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Greek Crafts for Kids

November - 4 - 2011

The history and mythological legends of ancient Greece simply fascinate children. But since learning Greek history from a book can be boring for kids, arts and crafts projects can be a real challenge for them. Educational activities such as pottery and temple building are great Greek crafts for kids!

Below you can learn more about three kinds of kids crafts related to ancient Greece.

  • Craft-stick Temple

Greek mythology is fascinating, but besides amazing gods, goddesses and other mythological creatures, there were also imposing Greek temples. Children can learn more about Greek temple architecture if they actually build one – not a real one, but a craft-stick version.

Divide children into small groups and offer each group their building materials: some dozens of craft sticks to paint white and a large, flat piece of plastic foam. Also give them a typical floor plan of a Greek temple (you can search the Internet and print out a copy). Ask children to create columns and the shapes of the rooms by sticking the craft sticks into the foam. Recommend them to add various architectural details such as pediments or frieze.

  • Play Dough/Modeling Clay Pottery

Ancient Greeks regarded pottery as a true art, so their pots were elaborately embellished, featuring a large variety of shapes and sizes. Since making clay pots is messy and hard, the easy solution is creating small pots from modeling clay or play dough.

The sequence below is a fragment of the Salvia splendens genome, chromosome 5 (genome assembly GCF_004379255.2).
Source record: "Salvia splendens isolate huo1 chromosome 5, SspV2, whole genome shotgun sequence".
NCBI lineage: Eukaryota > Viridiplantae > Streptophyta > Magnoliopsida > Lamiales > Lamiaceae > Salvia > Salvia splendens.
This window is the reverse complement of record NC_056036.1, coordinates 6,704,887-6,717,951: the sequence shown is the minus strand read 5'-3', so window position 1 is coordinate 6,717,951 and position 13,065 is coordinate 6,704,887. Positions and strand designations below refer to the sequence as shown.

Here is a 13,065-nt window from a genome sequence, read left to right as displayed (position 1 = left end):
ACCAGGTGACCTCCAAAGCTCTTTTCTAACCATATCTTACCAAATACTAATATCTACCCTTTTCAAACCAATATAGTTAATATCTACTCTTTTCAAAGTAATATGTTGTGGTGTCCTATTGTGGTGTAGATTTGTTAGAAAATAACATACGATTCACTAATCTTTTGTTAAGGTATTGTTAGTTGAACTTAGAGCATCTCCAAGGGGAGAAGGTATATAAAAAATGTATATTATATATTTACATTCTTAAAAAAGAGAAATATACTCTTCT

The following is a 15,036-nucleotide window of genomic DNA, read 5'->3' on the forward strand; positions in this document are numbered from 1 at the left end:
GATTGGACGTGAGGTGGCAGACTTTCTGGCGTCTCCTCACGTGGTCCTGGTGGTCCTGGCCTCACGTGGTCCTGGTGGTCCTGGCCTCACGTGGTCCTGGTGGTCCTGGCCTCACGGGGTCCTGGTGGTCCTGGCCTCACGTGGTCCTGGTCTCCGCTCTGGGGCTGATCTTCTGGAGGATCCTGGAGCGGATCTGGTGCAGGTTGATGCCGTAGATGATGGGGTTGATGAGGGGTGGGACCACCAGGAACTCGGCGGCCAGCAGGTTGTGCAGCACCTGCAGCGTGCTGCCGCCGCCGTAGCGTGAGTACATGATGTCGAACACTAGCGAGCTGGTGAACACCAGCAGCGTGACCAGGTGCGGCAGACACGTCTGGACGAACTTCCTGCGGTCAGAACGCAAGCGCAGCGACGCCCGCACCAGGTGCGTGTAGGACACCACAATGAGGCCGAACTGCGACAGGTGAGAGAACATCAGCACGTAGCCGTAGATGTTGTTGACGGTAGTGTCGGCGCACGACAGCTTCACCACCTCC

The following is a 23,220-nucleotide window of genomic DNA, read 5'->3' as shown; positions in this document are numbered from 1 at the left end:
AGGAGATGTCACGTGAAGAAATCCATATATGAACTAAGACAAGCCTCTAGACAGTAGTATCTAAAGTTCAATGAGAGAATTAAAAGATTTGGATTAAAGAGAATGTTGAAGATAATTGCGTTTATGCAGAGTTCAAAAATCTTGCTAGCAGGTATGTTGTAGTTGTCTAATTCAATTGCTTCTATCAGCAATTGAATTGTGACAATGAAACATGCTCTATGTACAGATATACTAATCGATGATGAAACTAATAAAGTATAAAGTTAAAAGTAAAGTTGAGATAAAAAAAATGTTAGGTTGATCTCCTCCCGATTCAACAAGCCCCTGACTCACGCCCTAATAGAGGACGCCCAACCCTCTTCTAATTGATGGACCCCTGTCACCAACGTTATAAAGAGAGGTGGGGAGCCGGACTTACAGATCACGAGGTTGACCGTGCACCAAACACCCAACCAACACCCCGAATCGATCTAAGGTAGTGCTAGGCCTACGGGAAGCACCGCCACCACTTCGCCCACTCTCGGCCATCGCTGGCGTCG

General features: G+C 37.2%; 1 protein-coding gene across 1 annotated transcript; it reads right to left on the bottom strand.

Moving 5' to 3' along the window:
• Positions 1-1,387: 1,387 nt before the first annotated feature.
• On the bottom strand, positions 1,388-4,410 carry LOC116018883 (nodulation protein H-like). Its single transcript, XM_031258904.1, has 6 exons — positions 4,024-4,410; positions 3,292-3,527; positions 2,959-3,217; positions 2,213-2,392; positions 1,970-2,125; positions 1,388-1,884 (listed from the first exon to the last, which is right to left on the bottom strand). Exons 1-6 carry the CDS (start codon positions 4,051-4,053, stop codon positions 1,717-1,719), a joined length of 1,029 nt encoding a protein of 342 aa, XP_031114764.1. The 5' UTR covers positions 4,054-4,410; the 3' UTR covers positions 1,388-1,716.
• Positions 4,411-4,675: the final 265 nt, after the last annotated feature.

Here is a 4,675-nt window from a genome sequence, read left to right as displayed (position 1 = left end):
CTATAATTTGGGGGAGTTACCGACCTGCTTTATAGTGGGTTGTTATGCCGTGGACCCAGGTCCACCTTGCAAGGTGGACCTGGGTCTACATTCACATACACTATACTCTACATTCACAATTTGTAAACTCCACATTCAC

After presenting to the kids different types of Greek pots such as calyx, amphora or krater, challenge them to render them according to the original versions. Provide them with a chunk of play dough or clay, and let them create their own “ancient” Greek pots. Meanwhile, do not forget to tell them useful facts about ancient Greek pots.

This educational activity can be also an adjunct project for an oral report or research paper, so don`t hesitate to use it.

  • Black-figure Painting on Pottery

Greek pottery was generally decorated with black-figure painting. Through this technique, a finished, not yet fired pot was painted with a clay slip that became black from the heat of the kiln. Using a sharp tool, the details where then incised into the clay.

Instead of the instruments and materials utilized in those times, children can create their own black-figure pictures. All they need for this kids craft is paper, crayons (burnt-orange and black), and toothpicks.

Show your students some examples of black-figure pottery and provide them more information about it. Ask students to use the burnt-orange color crayon and heavily color every inch of paper. Then challenge them to sketch a Greek scene on top using the black crayons. Once the sketch is done, tell them to heavily color it with the black crayon so that a lot of wax remains on the paper. With a toothpick, they have to scratch the details back into their illustration until they can see the orange through.

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